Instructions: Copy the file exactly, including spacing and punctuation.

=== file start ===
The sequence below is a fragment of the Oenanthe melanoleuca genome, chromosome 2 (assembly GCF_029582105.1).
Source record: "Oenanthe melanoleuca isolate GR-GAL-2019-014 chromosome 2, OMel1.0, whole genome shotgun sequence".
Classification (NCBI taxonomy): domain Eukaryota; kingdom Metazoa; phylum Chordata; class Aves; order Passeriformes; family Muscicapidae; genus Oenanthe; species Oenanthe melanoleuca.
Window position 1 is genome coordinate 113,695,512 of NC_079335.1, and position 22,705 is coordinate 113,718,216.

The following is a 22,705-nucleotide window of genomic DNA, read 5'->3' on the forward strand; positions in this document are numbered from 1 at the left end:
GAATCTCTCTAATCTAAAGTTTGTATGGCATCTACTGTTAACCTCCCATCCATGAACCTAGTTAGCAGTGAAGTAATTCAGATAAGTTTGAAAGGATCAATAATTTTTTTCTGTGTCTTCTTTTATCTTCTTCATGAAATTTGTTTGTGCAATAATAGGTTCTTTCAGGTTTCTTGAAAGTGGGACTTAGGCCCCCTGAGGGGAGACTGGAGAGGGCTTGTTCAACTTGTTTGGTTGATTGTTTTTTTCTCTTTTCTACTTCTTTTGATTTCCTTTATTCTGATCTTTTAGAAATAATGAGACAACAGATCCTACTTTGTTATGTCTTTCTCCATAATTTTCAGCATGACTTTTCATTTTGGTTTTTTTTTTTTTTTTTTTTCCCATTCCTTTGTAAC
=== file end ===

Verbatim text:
The sequence below is a fragment of the Oenanthe melanoleuca genome, chromosome 2 (assembly GCF_029582105.1).
Source record: "Oenanthe melanoleuca isolate GR-GAL-2019-014 chromosome 2, OMel1.0, whole genome shotgun sequence".
Classification (NCBI taxonomy): domain Eukaryota; kingdom Metazoa; phylum Chordata; class Aves; order Passeriformes; family Muscicapidae; genus Oenanthe; species Oenanthe melanoleuca.
Window position 1 is genome coordinate 113,695,512 of NC_079335.1, and position 22,705 is coordinate 113,718,216.

The following is a 22,705-nucleotide window of genomic DNA, read 5'->3' on the forward strand; positions in this document are numbered from 1 at the left end:
GAATCTCTCTAATCTAAAGTTTGTATGGCATCTACTGTTAACCTCCCATCCATGAACCTAGTTAGCAGTGAAGTAATTCAGATAAGTTTGAAAGGATCAATAATTTTTTTCTGTGTCTTCTTTTATCTTCTTCATGAAATTTGTTTGTGCAATAATAGGTTCTTTCAGGTTTCTTGAAAGTGGGACTTAGGCCCCCTGAGGGGAGACTGGAGAGGGCTTGTTCAACTTGTTTGGTTGATTGTTTTTTTCTCTTTTCTACTTCTTTTGATTTCCTTTATTCTGATCTTTTAGAAATAATGAGACAACAGATCCTACTTTGTTATGTCTTTCTCCATAATTTTCAGCATGACTTTTCATTTTGGTTTTTTTTTTTTTTTTTTTTCCCATTCCTTTGTAAC